The key shortcomings over the last couple of administrations have been the inability to balance the overarching environmental and humanitarian considerations, and the increasingly apparent strategic and economic implications of regional competition. The U.S.’ reluctance to take a more assertive long-term military and economic approach has placed it at a competitive disadvantage compared to other nations.
Although the Obama Administration did a great job of emphasizing governance in the region through several different initiatives, it overlooked some of the aforementioned regional key drivers and the view that the Arctic will one day be a key economic frontier.
Over the years, Russia has developed a new strategic international energy corridor across the Northern Sea route. According to the Council on Foreign Relations, “An increase in military outposts have been constructed to assist with Russia’s national security concerns. Complicating the situation are Russia’s demands for restrictive measures along the shipping route, including that all foreign warships provide advance notice and get Russian approval prior to transit. Such measures limit international access to this sea lane and challenge freedom-of-navigation rules defined by the UN Convention on the Law of the Sea”. These decisions do little to help ease trans-atlantic tensions.
Additionally, China has emphasized its strategic interests in the region with the publication of its Arctic White Paper, investment of nearly $154 million into the Icelandic economy, development of icebreakers and many more strategic initiatives. Economic and scientific investments by Russia and China show a desire for a more significant physical presence in the Arctic.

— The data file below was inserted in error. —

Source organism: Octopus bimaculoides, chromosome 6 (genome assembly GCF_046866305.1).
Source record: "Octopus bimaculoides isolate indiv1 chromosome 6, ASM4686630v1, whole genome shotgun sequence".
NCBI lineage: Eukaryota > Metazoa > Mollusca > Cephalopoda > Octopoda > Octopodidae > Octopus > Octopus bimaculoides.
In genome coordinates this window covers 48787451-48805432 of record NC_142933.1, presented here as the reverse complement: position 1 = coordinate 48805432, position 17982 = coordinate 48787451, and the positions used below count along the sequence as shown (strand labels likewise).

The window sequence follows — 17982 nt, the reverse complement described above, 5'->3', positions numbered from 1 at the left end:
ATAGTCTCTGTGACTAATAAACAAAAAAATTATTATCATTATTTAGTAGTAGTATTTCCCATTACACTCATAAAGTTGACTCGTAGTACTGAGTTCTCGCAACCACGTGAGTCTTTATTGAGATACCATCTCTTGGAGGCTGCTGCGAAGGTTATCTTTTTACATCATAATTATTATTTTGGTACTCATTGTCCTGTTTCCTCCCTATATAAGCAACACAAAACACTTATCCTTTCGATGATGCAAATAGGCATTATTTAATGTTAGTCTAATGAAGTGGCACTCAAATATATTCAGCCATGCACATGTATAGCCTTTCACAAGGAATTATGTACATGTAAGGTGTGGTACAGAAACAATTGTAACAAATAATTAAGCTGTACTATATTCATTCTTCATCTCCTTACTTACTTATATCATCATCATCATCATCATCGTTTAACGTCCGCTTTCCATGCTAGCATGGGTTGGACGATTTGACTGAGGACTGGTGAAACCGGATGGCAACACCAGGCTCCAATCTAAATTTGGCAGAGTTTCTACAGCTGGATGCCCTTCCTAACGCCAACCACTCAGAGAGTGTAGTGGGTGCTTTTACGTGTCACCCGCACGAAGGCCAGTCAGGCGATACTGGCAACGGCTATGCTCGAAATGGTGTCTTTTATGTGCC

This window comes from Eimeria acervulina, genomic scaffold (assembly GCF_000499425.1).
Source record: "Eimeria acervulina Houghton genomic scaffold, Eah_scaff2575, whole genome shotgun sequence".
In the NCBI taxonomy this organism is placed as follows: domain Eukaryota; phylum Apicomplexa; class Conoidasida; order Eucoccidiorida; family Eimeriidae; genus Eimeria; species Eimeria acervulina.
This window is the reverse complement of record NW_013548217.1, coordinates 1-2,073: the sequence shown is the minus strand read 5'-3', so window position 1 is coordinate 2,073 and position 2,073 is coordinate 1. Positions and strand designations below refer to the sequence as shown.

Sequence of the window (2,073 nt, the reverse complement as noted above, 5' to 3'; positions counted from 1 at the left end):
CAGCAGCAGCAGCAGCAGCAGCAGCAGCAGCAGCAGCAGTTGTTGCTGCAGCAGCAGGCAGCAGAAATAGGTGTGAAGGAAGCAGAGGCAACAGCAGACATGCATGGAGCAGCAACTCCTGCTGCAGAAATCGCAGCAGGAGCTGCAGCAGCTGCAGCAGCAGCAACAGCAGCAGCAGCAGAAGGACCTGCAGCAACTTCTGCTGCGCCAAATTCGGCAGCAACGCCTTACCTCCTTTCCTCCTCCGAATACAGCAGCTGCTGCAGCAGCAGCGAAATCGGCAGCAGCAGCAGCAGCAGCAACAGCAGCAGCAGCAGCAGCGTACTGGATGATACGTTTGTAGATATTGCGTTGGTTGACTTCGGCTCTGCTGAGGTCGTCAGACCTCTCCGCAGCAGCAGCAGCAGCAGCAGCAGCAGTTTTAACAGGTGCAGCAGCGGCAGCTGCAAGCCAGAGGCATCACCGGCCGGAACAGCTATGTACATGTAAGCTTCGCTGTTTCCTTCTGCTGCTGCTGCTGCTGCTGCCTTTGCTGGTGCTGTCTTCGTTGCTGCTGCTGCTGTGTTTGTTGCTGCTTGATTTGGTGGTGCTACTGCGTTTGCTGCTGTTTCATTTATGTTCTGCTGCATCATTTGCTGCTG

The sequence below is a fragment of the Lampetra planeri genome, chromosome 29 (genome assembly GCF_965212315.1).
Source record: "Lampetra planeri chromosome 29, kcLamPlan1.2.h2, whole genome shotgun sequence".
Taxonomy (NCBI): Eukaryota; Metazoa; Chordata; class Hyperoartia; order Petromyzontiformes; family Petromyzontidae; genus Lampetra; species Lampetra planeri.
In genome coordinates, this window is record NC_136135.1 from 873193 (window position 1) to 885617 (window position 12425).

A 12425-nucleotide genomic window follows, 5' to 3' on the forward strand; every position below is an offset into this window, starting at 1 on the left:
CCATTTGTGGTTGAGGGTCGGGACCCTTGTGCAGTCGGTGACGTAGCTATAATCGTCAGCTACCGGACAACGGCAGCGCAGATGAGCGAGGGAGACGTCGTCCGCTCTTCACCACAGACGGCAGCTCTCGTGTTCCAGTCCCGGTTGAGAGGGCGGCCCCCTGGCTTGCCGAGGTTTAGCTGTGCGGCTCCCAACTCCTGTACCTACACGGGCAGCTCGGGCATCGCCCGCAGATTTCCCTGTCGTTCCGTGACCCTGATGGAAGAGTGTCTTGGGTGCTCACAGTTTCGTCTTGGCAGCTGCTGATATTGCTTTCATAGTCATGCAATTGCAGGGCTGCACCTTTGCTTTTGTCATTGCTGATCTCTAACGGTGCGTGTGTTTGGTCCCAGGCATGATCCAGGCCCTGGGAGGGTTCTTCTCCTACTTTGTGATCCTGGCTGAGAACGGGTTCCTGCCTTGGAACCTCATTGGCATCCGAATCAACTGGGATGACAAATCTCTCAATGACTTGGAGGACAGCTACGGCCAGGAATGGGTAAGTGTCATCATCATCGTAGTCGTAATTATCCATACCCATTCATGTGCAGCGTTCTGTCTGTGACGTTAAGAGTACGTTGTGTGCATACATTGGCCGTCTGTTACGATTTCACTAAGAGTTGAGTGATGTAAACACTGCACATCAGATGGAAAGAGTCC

Currently, there are few strategic initiatives by the Biden Administration to counteract Russia and China’s rapid development of the Arctic region. Although the current and previous administrations acknowledge increasing pressures from competitors, the lack of planned infrastructure in the region makes one wonder if both Russian and China will benefit as early movers.
Governance and cooperation with competitors can only be as effective as the competitors want it to be. The U.S. should continue to leverage its military alliances in the region. More specifically, the Biden Administration should balance diplomacy and also continue to invest in Arctic development initiatives. This will allow the U.S. to have a more strategic position in the Arctic, which is in the best interest of U.S. national and economic security.
Simonas Bingelis is an MBA graduate from Villanova University where he concentrated on international business, strategic management and consulting. He holds bachelors degrees in political science and economics, also from Villanova University, where he played Division I football and minored in Spanish and Russian. He has worked as an intern with both the Lithuanian Ministry of Foreign Affairs and Enterprise Lithuania.